Comic books have warned us time and time again to keep villains away from radiation. It only makes them stronger. Researchers at University of Delaware have discovered that ultraviolet radiation from the sun increases the plant-destroying powers of the common reed, making it an invasive archnemesis to its wetland plant victims.
Phragmites australis is a giant among weeds—its bamboo-like stalks reach up to 20 feet in height. It grows to high density on land, in shallow water, and even as an aquatic plant in floating mats. Like most weeds, reeds do their best to fulfill a manifest destiny. Reeds propagate readily, using both seeds and shooters to grow to high density in marsh areas.
In order to pave the way for its progeny, the reed isn’t above using a bit of chemical warfare. Many plants, such as walnuts, pine, and ferns, secrete harmful chemicals defensively to keep other plants at bay. The reed secretes gallic acid, a trait it shares with oak and tea leaves. But the reed uses it aggressively. Rather than using plant poison to keep its own ground safe, it uses it to cut down existing plants in its path as it spreads.
Humans have nothing to fear from gallic acid; we use it in dyes and inks, and as an antifungal agent. It isn’t quite so beneficial to many plants. Gallic acid destroys tubulin, the structural molecules that enable cells to move organelles and divide. In the presence of gallic acid, plant roots can’t grow. Conveniently, the reed itself has no gallic acid sensitivity—in fact, the acid is secreted by its roots.
But in intense sunlight, the reed’s plant slaying power becomes even more deadly. The reason for this is that gallic acid photodegrades in UVB light, forming mesoxalic acid. Mesoxalic acid also attacks the tubulin and actin of neighboring plant cells, but even more quickly— a cell death cascade starts within minutes of exposure.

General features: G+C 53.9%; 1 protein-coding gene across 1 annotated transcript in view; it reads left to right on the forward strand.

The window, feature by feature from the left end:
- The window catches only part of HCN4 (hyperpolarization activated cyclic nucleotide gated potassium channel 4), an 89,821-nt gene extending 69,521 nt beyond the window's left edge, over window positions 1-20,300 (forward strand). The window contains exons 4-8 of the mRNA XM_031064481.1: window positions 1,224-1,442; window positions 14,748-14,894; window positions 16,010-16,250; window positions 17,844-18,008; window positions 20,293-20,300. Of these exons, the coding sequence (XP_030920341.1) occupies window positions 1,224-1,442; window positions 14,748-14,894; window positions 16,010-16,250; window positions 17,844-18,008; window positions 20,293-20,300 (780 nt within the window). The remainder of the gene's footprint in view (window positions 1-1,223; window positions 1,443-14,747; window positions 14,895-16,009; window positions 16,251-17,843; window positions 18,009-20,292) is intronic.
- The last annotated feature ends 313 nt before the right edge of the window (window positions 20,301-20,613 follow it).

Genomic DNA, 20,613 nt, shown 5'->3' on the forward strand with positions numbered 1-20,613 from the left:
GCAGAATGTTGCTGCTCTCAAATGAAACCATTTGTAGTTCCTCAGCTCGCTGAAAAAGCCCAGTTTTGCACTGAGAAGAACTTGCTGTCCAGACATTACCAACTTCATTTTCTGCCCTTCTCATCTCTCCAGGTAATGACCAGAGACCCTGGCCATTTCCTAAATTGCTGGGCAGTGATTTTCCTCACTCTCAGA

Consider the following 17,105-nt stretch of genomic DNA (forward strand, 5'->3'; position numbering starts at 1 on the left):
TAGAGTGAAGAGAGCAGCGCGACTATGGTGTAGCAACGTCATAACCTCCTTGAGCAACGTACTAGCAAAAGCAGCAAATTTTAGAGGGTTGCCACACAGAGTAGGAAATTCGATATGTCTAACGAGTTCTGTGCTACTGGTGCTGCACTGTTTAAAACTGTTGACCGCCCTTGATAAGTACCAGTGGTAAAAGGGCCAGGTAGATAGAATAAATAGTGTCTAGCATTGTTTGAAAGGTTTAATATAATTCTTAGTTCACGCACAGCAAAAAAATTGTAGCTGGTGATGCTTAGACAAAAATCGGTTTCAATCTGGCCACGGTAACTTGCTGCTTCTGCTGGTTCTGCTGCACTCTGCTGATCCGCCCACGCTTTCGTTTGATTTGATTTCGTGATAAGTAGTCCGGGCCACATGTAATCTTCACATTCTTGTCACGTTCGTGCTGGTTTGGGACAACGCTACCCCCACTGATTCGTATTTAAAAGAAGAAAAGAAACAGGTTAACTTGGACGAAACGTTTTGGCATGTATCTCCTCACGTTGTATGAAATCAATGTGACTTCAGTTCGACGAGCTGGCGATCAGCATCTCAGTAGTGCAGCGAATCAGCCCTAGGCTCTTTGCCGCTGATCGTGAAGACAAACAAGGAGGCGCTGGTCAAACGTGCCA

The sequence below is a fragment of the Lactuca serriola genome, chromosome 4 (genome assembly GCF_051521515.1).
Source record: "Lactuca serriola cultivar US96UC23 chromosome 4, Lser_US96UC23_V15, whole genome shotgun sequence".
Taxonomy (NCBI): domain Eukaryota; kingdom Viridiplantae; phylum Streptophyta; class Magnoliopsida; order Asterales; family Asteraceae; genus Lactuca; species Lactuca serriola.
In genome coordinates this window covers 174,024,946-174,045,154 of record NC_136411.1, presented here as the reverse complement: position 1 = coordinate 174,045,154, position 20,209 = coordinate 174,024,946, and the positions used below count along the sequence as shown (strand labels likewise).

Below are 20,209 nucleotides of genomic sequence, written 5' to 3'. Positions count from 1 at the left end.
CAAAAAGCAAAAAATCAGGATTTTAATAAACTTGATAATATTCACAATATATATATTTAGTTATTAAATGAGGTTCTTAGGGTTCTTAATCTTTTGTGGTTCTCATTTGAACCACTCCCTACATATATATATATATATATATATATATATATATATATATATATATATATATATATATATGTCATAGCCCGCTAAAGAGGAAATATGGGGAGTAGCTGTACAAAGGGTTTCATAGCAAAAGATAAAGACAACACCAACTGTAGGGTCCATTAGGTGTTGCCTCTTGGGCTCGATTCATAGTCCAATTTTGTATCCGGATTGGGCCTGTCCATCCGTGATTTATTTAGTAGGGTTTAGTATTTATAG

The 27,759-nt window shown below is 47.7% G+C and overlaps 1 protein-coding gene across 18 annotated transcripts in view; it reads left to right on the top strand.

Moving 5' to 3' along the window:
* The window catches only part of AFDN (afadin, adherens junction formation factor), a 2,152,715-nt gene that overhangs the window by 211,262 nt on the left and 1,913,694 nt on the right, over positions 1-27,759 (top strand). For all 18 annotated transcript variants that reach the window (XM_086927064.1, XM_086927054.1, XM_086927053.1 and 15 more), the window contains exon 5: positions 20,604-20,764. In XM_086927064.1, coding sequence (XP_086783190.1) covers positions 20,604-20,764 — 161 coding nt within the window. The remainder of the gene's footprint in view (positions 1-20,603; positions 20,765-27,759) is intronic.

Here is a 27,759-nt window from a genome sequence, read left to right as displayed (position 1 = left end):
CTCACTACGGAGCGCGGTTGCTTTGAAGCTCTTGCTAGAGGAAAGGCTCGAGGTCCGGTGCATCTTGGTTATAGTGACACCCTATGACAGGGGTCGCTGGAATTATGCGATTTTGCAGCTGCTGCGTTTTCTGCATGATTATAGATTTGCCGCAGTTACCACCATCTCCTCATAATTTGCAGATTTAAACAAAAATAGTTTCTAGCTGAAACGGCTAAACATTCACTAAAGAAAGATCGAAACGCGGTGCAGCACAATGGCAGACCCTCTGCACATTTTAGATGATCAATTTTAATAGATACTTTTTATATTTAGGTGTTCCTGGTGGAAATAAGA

The reed, which has been posing innocently as a natural fence between highways and the marsh, has been a weapon-wielding plant menace all along. And even though the reed’s chemicals aren’t harmful to humans, it may affect us yet.
The University of Delaware researchers responsible for identifying the photodegradation effect note that the increased UV associated with climate change has given this invasive species a boost, making the reed more invasive. The exotic variety, which produces more mesoxalic acid, is crowding out lesser-producing domestic varieties. Our wetlands are slowly filling with fitter, more deadly reeds, changing the ecosystem and proliferating a stronger invasive species.
But the reed is only one of many species that secretes gallic acid. As UVB light exposure increases, we should be on the lookout for supervillain oak trees, supervillain poison sumacs, supervillain buckwheat, and supervillian tea.
It may be time for scientists to start working on SuperRoundup.
"Phragmites australis root secreted phytotoxin undergoes photo-degradation to execute severe phytotoxicity". Thimmaraju Rudrappa, Yong Seok Choi, Delphis F. Levia, David R. Legates, Kelvin H. Lee and Harsh P. Bais. Plant Signaling&Behavior, Volume 4, Issue 6, June 2009. Pages: 506 - 513